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Morning Brief: The Fed throws in the kitchen sink

Top Story In what’s being called a “shock and awe” strategy to fight the financial crisis, the Federal Reserve announced a series a of measures to inject an additional $1.2 trillion into the economy including purchasing $300 billion in treasury bonds and $750 billion in mortgage backed securities. Having already reduced the key interest rate ...

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CHICAGO - MARCH 18: A trader signals an offer in the Standard & Poor's 500 stock index futures pit at the CME Group March 18, 2009 in Chicago, Illinois. The index rallied after the Federal Reserve announced it would buy $300 billion of long term Treasury bonds to help stimulate the economy. (Photo by Scott Olson/Getty Images)

Top Story

In what's being called a "shock and awe" strategy to fight the financial crisis, the Federal Reserve announced a series a of measures to inject an additional $1.2 trillion into the economy including purchasing $300 billion in treasury bonds and $750 billion in mortgage backed securities. Having already reduced the key interest rate to zero, the Fed is increasingly turning to more unorthodox methods to pump money into the economy. The stock market rallied with the news but the value of the dollar declined sharply. 

Experts worry that the dramatic expansion of the Fed's balance sheet could make it harder to reduce the money supply once the economy starts to recover, causing inflation.

Top Story

In what’s being called a “shock and awe” strategy to fight the financial crisis, the Federal Reserve announced a series a of measures to inject an additional $1.2 trillion into the economy including purchasing $300 billion in treasury bonds and $750 billion in mortgage backed securities. Having already reduced the key interest rate to zero, the Fed is increasingly turning to more unorthodox methods to pump money into the economy. The stock market rallied with the news but the value of the dollar declined sharply. 

Experts worry that the dramatic expansion of the Fed’s balance sheet could make it harder to reduce the money supply once the economy starts to recover, causing inflation.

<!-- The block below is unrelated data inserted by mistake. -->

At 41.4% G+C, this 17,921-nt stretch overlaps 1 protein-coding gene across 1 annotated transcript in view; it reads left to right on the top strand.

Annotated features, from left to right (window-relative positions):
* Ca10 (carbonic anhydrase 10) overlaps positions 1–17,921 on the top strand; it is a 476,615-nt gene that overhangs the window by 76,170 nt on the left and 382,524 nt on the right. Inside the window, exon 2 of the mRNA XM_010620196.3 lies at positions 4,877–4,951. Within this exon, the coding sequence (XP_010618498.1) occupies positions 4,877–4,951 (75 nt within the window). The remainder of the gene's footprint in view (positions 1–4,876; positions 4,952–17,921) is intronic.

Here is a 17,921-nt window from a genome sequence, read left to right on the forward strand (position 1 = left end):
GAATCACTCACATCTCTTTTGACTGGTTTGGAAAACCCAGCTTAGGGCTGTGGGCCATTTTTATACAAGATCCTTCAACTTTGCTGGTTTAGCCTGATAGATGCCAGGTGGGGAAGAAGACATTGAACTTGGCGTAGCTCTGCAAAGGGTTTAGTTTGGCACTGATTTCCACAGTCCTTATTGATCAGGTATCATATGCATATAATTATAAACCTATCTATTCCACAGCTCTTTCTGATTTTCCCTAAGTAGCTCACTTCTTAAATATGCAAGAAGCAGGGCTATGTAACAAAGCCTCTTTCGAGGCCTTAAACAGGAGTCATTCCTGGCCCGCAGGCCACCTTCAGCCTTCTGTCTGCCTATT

Africa

A new audiotape reported to be recorded by Osama bin Laden calls for Somalis to overthrow their new president.

As the Pope continued his tour of Africa, the Vatican defended his stance on condoms.

Madagascar’s coup d’etat is not going over well internationally.

Middle East

Israel has detained 10 senior Hamas leaders in the West Bank.

Syrian President Bashar al-Assad expressed strong praise for President Obama and said he was hoping for a meeting with him.

The Israeli army is investigating reports of abuses committed during the invasion of Gaza.

Asia

Japan is preparing missile interceptors to preparation for North Korea’s planned launch.

An Afghan politician who criticized the Taliban was killed by a roadside bomb.

China has blocked Coca-Cola from taking over a local juice-maker over monopoly concerns.

Europe and Caucasus

EU leaders are meeting today to discuss a small energy-focused stimulus plan.

Workers throughout France are striking today, demanding that President Nicolas Sarkozy do more to address the financial crisis.

Azerbaijan voted to scrap term limits, opening the door for indefinite rule by President Ilham Aliyev.

Americas

Some AIG executive have agreed to give back their bonuses.

New Mexico governor Bill Richardson signed a law banning the death penalty in his state.

The U.S. is sending federal agents to its southwest border to help fight Mexican drug cartels.

Scott Olson/Getty Images

Joshua Keating was an associate editor at Foreign Policy  Twitter: @joshuakeating

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